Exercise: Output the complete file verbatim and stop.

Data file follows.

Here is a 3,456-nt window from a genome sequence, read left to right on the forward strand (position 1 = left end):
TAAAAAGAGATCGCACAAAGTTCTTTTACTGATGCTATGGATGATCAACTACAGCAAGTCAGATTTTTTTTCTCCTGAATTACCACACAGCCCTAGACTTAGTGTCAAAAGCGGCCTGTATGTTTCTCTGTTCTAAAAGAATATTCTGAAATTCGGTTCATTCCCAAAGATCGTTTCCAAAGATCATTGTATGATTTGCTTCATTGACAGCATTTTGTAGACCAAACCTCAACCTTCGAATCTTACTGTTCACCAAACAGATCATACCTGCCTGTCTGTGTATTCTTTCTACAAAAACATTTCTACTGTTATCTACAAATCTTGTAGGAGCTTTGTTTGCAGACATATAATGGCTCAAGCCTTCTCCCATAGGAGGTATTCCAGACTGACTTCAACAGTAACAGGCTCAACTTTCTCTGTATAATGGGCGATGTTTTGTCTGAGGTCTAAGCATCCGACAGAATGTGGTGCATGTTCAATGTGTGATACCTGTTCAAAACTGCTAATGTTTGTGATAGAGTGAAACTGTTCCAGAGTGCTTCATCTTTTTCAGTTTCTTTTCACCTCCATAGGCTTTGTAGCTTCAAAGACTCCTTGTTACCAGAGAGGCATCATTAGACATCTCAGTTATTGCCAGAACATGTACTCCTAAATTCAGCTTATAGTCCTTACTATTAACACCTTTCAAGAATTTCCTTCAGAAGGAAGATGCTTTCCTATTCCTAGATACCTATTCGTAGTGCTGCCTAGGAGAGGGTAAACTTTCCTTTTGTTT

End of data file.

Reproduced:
Here is a 3,456-nt window from a genome sequence, read left to right on the forward strand (position 1 = left end):
TAAAAAGAGATCGCACAAAGTTCTTTTACTGATGCTATGGATGATCAACTACAGCAAGTCAGATTTTTTTTCTCCTGAATTACCACACAGCCCTAGACTTAGTGTCAAAAGCGGCCTGTATGTTTCTCTGTTCTAAAAGAATATTCTGAAATTCGGTTCATTCCCAAAGATCGTTTCCAAAGATCATTGTATGATTTGCTTCATTGACAGCATTTTGTAGACCAAACCTCAACCTTCGAATCTTACTGTTCACCAAACAGATCATACCTGCCTGTCTGTGTATTCTTTCTACAAAAACATTTCTACTGTTATCTACAAATCTTGTAGGAGCTTTGTTTGCAGACATATAATGGCTCAAGCCTTCTCCCATAGGAGGTATTCCAGACTGACTTCAACAGTAACAGGCTCAACTTTCTCTGTATAATGGGCGATGTTTTGTCTGAGGTCTAAGCATCCGACAGAATGTGGTGCATGTTCAATGTGTGATACCTGTTCAAAACTGCTAATGTTTGTGATAGAGTGAAACTGTTCCAGAGTGCTTCATCTTTTTCAGTTTCTTTTCACCTCCATAGGCTTTGTAGCTTCAAAGACTCCTTGTTACCAGAGAGGCATCATTAGACATCTCAGTTATTGCCAGAACATGTACTCCTAAATTCAGCTTATAGTCCTTACTATTAACACCTTTCAAGAATTTCCTTCAGAAGGAAGATGCTTTCCTATTCCTAGATACCTATTCGTAGTGCTGCCTAGGAGAGGGTAAACTTTCCTTTTGTTT